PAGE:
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Northern Ireland Environment Link Logo
 

News

 

Events

 

May 2017 right left

Scenic Forest Walk

Monday 1st May
Florence Court
Normal Admission, Members Free

Cruise the Lough

Monday 1st May
Crom
Adult £4, Child £2

02
03
04
05

Behind the Scenes — Bluebell Walks

Saturday 6th May
Downhill Demesne and Hezlett House
Normal Admission, Members Free

Car Bazaar

Saturday 6th May
Mount Stewart
Car £5, Van £10, Trailer £15

Spring Plant Fair

Saturday 6th May
Rowallane Garden
Normal Admission, Members Free

Fishery Open Weekend

Saturday 6th May
Carrick–a–Rede
Normal Admission, Members Free

Flutter by Butterfly Trails

Saturday 6th May
Murlough NNR
Normal Admission, Members Free

Dawn Chorus Walk

Sunday 7th May
Mount Stewart
Adult £8, Child £5

Apple Blossom Sundays

Sunday 7th May
Ardress House, Portadown
Normal Admission, Members Free

Ramble with the Ranger

Sunday 7th May
Castle Ward
No Charge, Donations Welcome

Dry Stone Walling

Sunday 7th May
Near Bryansford Village
Free

08
09

Song of The Bog Conference

Wednesday 10th May
Lough Neagh Discovery Centre
Free

11

Bluebell Walks at Mount Stewart

Friday 12th May
Mount Stewart
Normal Admission, Members Free

Evening walk at Connswater Community Greenway in East Belfast

Friday 12th May
Connswater Community Greenway
Free

Biggerféis Festival – Ardglass

Friday 12th May
Discover Ardglass, Bath Street, Ardglass

Dog Agility at Mount Stewart

Saturday 13th May
Castle Ward
Normal Admission, Members Free

Minnownurn Dander

Saturday 13th May
Minnowburn
No Charge, Donations Welcome

Geology Walk at Carrick–a–Rede

Saturday 13th May
Carrick–a–Rede
No Charge, Donations Welcome

Music at the Summer House

Sunday 14th May
Florence Court
Normal Admission, Members Free

Corn Mill Bursts into Life

Sunday 14th May
Castle Ward
Normal Admission, Members Free

15
16
17

Heritage & Philanthropy – Belfast Charitable Society and QUB, The Heritage Project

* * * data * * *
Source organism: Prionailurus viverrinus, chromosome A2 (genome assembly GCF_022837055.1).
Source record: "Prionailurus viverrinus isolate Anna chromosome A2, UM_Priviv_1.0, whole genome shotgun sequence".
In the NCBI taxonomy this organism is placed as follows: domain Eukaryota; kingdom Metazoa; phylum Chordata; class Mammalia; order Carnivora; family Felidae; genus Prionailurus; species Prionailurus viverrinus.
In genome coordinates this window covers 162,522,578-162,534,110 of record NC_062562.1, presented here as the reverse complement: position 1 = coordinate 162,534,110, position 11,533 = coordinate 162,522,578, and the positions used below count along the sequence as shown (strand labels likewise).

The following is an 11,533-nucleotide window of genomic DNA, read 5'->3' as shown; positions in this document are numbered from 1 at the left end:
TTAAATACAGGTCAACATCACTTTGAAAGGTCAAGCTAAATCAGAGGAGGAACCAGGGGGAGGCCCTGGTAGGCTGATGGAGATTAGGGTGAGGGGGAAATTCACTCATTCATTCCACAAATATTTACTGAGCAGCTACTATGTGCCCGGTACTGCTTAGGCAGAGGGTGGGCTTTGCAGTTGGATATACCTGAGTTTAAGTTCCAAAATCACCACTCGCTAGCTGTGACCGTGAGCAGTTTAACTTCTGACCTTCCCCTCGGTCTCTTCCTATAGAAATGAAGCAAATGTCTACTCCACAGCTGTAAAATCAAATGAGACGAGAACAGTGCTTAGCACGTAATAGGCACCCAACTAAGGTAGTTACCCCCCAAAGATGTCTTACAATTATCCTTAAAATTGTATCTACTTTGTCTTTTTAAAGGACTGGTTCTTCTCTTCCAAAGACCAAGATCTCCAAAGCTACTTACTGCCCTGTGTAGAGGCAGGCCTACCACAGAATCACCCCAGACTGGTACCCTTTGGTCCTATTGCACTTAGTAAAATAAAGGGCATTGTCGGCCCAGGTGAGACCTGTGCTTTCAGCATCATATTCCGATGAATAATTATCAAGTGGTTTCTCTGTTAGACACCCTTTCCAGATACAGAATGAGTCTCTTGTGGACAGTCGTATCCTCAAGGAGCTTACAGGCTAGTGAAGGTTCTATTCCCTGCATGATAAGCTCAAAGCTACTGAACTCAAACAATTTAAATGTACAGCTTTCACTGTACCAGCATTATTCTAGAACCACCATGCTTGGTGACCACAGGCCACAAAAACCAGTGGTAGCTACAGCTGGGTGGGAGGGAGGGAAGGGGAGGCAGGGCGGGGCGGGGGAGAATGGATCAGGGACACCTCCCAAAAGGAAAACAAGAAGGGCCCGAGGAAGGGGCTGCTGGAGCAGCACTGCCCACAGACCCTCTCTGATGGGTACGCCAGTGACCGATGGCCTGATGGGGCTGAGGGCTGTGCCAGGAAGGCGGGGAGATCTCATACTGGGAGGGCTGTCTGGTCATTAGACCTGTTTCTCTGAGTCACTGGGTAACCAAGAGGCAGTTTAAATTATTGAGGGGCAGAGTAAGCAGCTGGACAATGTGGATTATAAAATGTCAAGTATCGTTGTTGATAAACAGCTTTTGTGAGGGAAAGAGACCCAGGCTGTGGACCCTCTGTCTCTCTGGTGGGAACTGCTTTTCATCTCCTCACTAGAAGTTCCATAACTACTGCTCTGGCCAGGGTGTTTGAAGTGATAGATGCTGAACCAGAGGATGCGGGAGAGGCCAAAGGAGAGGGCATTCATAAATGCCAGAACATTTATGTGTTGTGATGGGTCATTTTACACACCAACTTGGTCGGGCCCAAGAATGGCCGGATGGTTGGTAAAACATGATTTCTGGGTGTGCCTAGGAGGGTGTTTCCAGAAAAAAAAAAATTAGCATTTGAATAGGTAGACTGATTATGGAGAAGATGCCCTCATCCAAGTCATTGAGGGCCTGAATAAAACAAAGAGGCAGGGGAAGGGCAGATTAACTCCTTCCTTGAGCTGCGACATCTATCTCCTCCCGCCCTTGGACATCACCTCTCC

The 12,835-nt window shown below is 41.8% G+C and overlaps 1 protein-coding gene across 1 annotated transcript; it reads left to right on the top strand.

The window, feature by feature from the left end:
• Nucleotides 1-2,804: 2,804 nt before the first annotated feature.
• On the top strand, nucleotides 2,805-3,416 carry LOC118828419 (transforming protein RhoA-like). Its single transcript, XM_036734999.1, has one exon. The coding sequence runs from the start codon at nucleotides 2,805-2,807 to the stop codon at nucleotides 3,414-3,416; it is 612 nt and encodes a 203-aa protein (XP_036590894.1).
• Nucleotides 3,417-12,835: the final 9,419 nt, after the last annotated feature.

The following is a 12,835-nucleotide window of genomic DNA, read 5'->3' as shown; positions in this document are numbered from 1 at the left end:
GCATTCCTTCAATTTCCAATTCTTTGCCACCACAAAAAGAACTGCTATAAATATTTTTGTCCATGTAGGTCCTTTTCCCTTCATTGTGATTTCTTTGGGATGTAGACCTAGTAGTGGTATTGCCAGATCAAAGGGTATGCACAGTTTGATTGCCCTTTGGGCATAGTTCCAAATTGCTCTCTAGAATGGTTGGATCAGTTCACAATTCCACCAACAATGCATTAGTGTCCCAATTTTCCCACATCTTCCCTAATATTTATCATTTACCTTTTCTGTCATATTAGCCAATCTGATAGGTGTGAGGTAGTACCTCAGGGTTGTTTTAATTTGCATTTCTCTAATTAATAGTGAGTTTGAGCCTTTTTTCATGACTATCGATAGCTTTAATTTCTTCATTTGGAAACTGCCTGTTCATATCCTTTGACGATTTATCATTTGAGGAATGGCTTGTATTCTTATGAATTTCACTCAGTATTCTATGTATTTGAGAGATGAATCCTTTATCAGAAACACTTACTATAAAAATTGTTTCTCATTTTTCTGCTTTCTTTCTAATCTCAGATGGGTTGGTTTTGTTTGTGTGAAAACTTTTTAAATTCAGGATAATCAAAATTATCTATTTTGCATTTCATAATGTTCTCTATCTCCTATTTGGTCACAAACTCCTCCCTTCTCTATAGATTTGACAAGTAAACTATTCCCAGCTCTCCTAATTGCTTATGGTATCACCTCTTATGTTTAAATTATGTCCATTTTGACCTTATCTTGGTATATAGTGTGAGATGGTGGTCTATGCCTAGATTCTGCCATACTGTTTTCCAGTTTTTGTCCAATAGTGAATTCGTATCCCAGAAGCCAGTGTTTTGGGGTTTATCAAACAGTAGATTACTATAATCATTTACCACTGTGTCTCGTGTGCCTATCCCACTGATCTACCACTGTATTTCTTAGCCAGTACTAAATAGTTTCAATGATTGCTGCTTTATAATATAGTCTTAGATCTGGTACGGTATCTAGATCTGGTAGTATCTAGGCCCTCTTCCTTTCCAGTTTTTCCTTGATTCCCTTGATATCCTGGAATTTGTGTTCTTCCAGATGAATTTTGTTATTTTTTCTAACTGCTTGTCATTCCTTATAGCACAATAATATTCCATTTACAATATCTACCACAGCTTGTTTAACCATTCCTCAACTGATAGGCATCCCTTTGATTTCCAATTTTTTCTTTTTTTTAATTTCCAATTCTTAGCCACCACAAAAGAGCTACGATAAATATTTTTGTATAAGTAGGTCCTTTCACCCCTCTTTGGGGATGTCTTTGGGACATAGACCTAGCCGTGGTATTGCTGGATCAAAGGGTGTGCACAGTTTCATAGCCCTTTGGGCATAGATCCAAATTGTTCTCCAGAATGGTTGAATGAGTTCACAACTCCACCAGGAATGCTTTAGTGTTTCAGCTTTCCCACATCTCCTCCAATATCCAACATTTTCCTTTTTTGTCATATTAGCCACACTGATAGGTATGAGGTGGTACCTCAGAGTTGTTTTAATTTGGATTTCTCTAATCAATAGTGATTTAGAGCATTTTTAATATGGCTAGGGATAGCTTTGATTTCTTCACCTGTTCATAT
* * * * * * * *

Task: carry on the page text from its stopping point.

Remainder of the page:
Thursday 18th May
Clifton House Belfast
Free

Candlelit Tour

Friday 19th May
Castle Coole
Adult £10

Public Good by Private Means?

Friday 19th May
The Performance Area, Linen Hall Library
Free

Geology Walk at Glenoe Waterfall

Saturday 20th May
Glenoe Waterfall
No Charge, Donations Welcome

Gilford Castle, Gilford Village – Vegetation Removal

Sunday 21st May
Gilford Castle
Free

22
23

CEDaR Training Courses 2017

Wednesday 24th May
See table above
See table above

Next steps for renewable energy in the UK

Thursday 25th May
The Caledonian Club, 9 Halkin Street, London SW1X 7DR
See website for details

26

Soap Making Masterclass

Saturday 27th May
Rowallane Garden
Adult £25

Explore a Spring Garden

Saturday 27th May
Mount Stewart
Adult £10 Child £5

Geology Walk at White Park Bay

Saturday 27th May
White Park Bay
No Charge, Donations Welcome

Country Fair at Florence Court

Sunday 28th May
Florence Court
Normal Admission, Members Free

Jazz in the Garden at Mount Stewart

Sunday 28th May
Mount Stewart
Normal Admission, Members Free

RFS NI Woodland Fair 2017

Sunday 28th May
Clandeboye Estate

Cruise the Lough at Crom

Monday 29th May
Crom
Adult £4, Child £2

GIs at the Gaol!

Monday 29th May
Down County Museum
Free

30

LIFE 2017 call for project proposals: A new opportunity for green jobs and growth

Wednesday 31st May
Brussels, Hotel Crown Plaza – Le Palace Plenary room
Free

   

Waste

Reducing the amount of waste produced and obtaining maximum value from waste currently discarded has many benefits. It decreases costs, addresses climate change commitments, improves resource efficiency, improves human health, protects natural habitats and decreases pollution.